by Kieran Healy on November 2, 2004

bq. The humblest individual who co-operates in the government of society acquires a certain degree of self-respect; and as he possesses authority, he can command the services of minds more enlightened than his own. He is canvassed by a multitude of applicants, and in seeking to deceive him in a thousand ways, they really enlighten him. He takes a part in political undertakings which he did not originate, but which give him a taste for undertakings of the kind. New improvements are daily pointed out to him in the common property, and this gives him the desire of improving that property which is his own. He is perhaps neither happier nor better than those who came before him, but he is better informed and more active.
— _Democracy in America_, Book I, Ch. 14.

Election Day

by Brian on November 2, 2004

It’s nice to see which bloggers think “the most important moment in the election campaign”: was centred around _them_. It reminds me of how I answer when someone asks me what the most important events in recent philosophy have been. (Well, there was this conference on the west coast I was at, and this long lunch with a few friends where we solved a bunch of problems and…)

More seriously, America’s Greatest Columnist turns in a blinder on “the joy of voting”:

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A day late and about a million dollars short

by Daniel on November 2, 2004

Thank you from the bottom of my heart to the traders on the Iowa Electronic Markets, who, on the last day of the campaign, have bid Kerry up to 51% chance of winning. Thus ensuring that, whoever wins, I will have ample material to spend the next four years teasing James Surowiecki about the “Wisdom of Panicky Crowds”.

(the really interesting thing is that the single most probable IEM outcome is still Bush to win with less than 52% of the popular vote. The big move of the bids has been from Bush>52 to Kerry >52!)

Watching the Markets

by Brian on November 2, 2004

Currently “Tradesports”: has Bush at about a 56% chance to win the Presidency. But the “Iowa Electronic Markets”: shows a slight lean towards a Kerry victory.

To be sure, the IEM tracks overall votes and Tradesports electoral votes, so these leanings could be consistent. And if Kerry wins the popular vote and loses outright they will be. But that looks rather unlikely. Kerry’s national vote has trailed his battleground states vote in just about every poll that’s looked at this split. This is not particularly surprising since the Bush campaign and its surrogates have massively overspent the Kerry campaign (and its surrogates) on _national_ advertising with Kerry focusing almost exclusively on battleground state advertising.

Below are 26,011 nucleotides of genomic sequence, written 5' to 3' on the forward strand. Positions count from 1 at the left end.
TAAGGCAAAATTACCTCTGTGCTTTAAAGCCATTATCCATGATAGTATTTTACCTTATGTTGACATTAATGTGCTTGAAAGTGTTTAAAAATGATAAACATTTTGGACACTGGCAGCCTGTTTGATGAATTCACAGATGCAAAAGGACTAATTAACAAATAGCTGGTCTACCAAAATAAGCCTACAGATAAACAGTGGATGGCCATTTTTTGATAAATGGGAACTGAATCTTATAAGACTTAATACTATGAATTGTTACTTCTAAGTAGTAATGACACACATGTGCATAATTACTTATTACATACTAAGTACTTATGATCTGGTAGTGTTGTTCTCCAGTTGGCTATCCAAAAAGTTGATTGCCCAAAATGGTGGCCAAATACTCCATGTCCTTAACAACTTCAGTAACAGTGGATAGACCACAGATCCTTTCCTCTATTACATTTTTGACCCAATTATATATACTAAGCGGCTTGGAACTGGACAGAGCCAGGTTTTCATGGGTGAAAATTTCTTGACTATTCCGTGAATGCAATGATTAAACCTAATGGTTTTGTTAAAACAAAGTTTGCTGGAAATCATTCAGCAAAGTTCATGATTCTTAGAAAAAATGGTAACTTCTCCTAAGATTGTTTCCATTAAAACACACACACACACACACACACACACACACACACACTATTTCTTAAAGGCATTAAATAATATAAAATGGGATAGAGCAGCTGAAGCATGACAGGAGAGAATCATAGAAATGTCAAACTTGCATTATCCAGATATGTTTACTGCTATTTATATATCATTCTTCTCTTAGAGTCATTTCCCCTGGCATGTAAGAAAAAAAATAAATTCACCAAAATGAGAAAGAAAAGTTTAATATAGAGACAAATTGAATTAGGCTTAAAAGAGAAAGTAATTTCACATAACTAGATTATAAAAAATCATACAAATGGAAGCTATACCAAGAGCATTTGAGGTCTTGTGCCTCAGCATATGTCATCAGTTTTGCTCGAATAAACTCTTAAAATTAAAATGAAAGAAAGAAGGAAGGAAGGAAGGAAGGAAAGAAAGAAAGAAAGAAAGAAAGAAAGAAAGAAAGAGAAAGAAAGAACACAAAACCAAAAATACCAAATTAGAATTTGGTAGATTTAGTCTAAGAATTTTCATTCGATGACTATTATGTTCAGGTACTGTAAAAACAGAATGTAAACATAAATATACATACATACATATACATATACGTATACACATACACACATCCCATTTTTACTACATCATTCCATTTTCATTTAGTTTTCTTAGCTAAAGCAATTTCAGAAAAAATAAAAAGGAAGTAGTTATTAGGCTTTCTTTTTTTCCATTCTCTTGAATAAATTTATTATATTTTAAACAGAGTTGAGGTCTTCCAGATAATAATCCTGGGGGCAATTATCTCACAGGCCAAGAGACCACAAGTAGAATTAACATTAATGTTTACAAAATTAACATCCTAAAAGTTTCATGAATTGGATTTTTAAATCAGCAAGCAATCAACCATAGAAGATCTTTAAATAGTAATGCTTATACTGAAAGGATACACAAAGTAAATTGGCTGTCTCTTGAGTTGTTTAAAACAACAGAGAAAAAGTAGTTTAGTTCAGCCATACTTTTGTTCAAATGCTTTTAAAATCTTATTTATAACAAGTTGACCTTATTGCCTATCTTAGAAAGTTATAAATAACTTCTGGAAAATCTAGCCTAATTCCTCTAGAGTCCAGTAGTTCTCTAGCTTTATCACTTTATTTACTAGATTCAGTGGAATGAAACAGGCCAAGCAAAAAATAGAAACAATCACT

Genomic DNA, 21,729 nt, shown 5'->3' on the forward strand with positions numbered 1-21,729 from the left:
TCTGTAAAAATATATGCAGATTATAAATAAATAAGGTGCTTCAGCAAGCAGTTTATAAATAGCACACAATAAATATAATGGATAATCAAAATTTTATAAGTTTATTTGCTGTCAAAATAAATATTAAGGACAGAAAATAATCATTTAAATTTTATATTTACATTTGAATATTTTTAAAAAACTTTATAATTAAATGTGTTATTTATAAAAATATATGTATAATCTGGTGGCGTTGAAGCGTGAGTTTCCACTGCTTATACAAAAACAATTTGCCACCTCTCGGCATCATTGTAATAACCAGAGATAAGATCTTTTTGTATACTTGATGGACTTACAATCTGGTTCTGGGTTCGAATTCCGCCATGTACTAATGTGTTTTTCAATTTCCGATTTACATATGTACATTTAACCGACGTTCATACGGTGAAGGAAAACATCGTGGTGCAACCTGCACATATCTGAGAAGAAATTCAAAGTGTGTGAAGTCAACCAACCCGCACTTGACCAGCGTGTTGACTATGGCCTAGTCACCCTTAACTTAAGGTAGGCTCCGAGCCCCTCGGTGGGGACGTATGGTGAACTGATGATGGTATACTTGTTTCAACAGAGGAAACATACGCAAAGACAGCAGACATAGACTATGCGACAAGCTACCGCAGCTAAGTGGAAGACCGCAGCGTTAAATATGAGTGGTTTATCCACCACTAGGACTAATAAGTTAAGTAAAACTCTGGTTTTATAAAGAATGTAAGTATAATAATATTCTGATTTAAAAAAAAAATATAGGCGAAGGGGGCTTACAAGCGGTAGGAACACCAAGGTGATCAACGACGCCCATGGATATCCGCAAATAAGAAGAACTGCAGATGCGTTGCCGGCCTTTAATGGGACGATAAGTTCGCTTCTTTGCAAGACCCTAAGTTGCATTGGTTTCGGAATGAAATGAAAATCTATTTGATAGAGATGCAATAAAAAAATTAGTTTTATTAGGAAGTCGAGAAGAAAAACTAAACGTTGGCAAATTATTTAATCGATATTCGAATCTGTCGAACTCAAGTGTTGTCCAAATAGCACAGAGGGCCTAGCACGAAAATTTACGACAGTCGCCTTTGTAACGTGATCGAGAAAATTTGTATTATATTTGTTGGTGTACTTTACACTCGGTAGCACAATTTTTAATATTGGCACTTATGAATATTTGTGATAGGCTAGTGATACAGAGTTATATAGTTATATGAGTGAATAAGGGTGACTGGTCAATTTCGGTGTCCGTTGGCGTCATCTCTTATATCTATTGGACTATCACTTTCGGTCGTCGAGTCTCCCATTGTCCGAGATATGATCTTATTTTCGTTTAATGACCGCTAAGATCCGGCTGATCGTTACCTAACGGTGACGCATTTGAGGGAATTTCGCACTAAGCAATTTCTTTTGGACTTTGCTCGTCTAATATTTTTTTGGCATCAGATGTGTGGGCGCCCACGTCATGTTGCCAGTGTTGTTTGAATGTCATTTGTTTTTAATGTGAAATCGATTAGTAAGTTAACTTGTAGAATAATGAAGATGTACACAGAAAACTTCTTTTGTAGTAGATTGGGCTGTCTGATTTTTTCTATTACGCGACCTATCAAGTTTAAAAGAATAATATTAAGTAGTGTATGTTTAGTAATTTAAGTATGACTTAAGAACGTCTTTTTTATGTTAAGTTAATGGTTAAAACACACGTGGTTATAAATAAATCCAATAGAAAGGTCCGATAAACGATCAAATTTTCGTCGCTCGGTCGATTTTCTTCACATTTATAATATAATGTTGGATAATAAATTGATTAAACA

The IEM numbers are fairly close, but if they hold I suspect one or other (or quite likely both) markets will end up on the wrong side of this election. On the other hand, if Kerry does repeat Al Gore’s efforts and win the popular vote without taking over the White House, I might have to revise my faith in the success of these markets. (Of course if that happens I’ll have much more to worry about than being wrong on a technical question like this one.)

Eight per cent swing to Kerry!

by John Q on November 2, 2004

The results for Dixville Notch are in !. Bush 19, Kerry 7. In 2000, Bush got 21 to Gore’s 5. There was a similar swing in Hart’s Location. Repeated nationwide, this swing would give Kerry a thumping victory[1].

fn1. As bases for spurious predictions go, I’d rank this one somewhere between the Washington Redskins home games and Ray Fair’s econometric model.


by Eszter Hargittai on November 2, 2004

The organization Computer Professionals for Social Responsibility is cosponsoring some important vote protection initiatives.

A U.S. toll-free telephone hotline at 1-866-OUR-VOTE (1 866-687-8683) and a great set of Web sites at and, help citizens to vote and have their votes counted as intended. Voting questions and problems can be reported, tracked, and responded to by thousands of specially trained operators, attorneys, and technologists, now and beyond November 2nd.

There is also a “do-it-yourself” 24/7 incident reporting form on the Web at, as an alternative recording method, without real-time follow-up.

The more people hear about and use the Web sites and hotline at 1-866-OUR-VOTE (1 866-687-8683), the better the world can trust U.S. elections to be.

Columbus 11/1/2004

by BillG on November 2, 2004

Drove back to Columbus today, listening to Bill Clinton’s My Life on CD. It’s only six CDs, an abridgement and – judging from the reviews – an improvement of the book. The reader is… Bill Clinton. He is, of course, a terrific storyteller (double entendre intended).

When I got home, I found a Republican encampment across the street from my house. Apparently the law firm that owns the building is giving them the parking lot, and perhaps office space. Lots of strangers milling around. There are over 30 cars with W stickers, and 6 white vans (there are probably more about, because one van is numbered ’10’).

Is this HQ for South Columbus? Or just for my precinct (we and they are about a block north of the church where we vote)?

I’m not suggesting that there is anything wrong with this. Just experiencing shock and awe at the resources they are deploying.

In my hometown

by Ted on November 2, 2004

It isn’t every day that I read a British newspaper story about the small Ohio town where I grew up, but these are interesting times.

But there are signs that Hudson’s longtime reputation as a Republican centre is changing. “The joke has always been that you could fit all Hudson’s Democrats into the phone booth at Saywell’s drugstore,” says Susan Terkel, a leader of the Kerry campaign in Hudson. “But now lots of Democrats have come out of the closet. The former mayor is campaigning for Kerry and lots of others. We had a gathering of 400 people which was exciting. But now some Republicans are boycotting the restaurant where we had the meeting. Isn’t that terrible?”

Well, yes, it is.

For a little local color, I remember checking my home zip code at during the 2000 election and being shocked; a non-systematic scan showed that more people had donated to Buchanan than Gore. This year, my dad says that there are roughly as many Kerry signs as Bush ones in the neighborhood. (I realize that these two facts are not directly comparable, but they still leave me optimistic.)